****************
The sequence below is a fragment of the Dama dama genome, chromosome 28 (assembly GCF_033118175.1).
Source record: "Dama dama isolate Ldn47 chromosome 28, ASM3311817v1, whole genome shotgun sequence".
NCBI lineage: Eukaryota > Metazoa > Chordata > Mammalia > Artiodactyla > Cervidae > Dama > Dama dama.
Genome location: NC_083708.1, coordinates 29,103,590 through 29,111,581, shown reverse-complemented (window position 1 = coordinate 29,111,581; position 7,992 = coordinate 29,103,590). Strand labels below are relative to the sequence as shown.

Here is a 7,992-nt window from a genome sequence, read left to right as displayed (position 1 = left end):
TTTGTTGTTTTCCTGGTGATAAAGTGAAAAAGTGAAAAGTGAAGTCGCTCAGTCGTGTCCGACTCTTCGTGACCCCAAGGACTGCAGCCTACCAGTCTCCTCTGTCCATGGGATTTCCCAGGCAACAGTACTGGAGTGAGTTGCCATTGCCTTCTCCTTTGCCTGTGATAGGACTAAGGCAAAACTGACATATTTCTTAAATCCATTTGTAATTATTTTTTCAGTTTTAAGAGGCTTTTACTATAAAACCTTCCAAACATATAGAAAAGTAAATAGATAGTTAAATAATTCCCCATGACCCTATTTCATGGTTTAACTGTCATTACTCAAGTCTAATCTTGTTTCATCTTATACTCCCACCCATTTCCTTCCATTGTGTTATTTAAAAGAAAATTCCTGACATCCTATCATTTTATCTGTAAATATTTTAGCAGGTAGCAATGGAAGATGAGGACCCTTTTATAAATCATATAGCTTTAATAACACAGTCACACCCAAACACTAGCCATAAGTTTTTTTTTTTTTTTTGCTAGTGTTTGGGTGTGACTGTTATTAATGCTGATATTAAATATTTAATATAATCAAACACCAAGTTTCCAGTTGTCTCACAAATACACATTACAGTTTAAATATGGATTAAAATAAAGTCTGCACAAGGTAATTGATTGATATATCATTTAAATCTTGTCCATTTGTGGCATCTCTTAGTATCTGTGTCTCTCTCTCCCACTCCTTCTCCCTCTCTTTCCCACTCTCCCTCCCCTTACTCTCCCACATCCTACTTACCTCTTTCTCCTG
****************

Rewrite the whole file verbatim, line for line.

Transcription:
The sequence below is a fragment of the Dama dama genome, chromosome 28 (assembly GCF_033118175.1).
Source record: "Dama dama isolate Ldn47 chromosome 28, ASM3311817v1, whole genome shotgun sequence".
NCBI lineage: Eukaryota > Metazoa > Chordata > Mammalia > Artiodactyla > Cervidae > Dama > Dama dama.
Genome location: NC_083708.1, coordinates 29,103,590 through 29,111,581, shown reverse-complemented (window position 1 = coordinate 29,111,581; position 7,992 = coordinate 29,103,590). Strand labels below are relative to the sequence as shown.

Here is a 7,992-nt window from a genome sequence, read left to right as displayed (position 1 = left end):
TTTGTTGTTTTCCTGGTGATAAAGTGAAAAAGTGAAAAGTGAAGTCGCTCAGTCGTGTCCGACTCTTCGTGACCCCAAGGACTGCAGCCTACCAGTCTCCTCTGTCCATGGGATTTCCCAGGCAACAGTACTGGAGTGAGTTGCCATTGCCTTCTCCTTTGCCTGTGATAGGACTAAGGCAAAACTGACATATTTCTTAAATCCATTTGTAATTATTTTTTCAGTTTTAAGAGGCTTTTACTATAAAACCTTCCAAACATATAGAAAAGTAAATAGATAGTTAAATAATTCCCCATGACCCTATTTCATGGTTTAACTGTCATTACTCAAGTCTAATCTTGTTTCATCTTATACTCCCACCCATTTCCTTCCATTGTGTTATTTAAAAGAAAATTCCTGACATCCTATCATTTTATCTGTAAATATTTTAGCAGGTAGCAATGGAAGATGAGGACCCTTTTATAAATCATATAGCTTTAATAACACAGTCACACCCAAACACTAGCCATAAGTTTTTTTTTTTTTTTTGCTAGTGTTTGGGTGTGACTGTTATTAATGCTGATATTAAATATTTAATATAATCAAACACCAAGTTTCCAGTTGTCTCACAAATACACATTACAGTTTAAATATGGATTAAAATAAAGTCTGCACAAGGTAATTGATTGATATATCATTTAAATCTTGTCCATTTGTGGCATCTCTTAGTATCTGTGTCTCTCTCTCCCACTCCTTCTCCCTCTCTTTCCCACTCTCCCTCCCCTTACTCTCCCACATCCTACTTACCTCTTTCTCCTG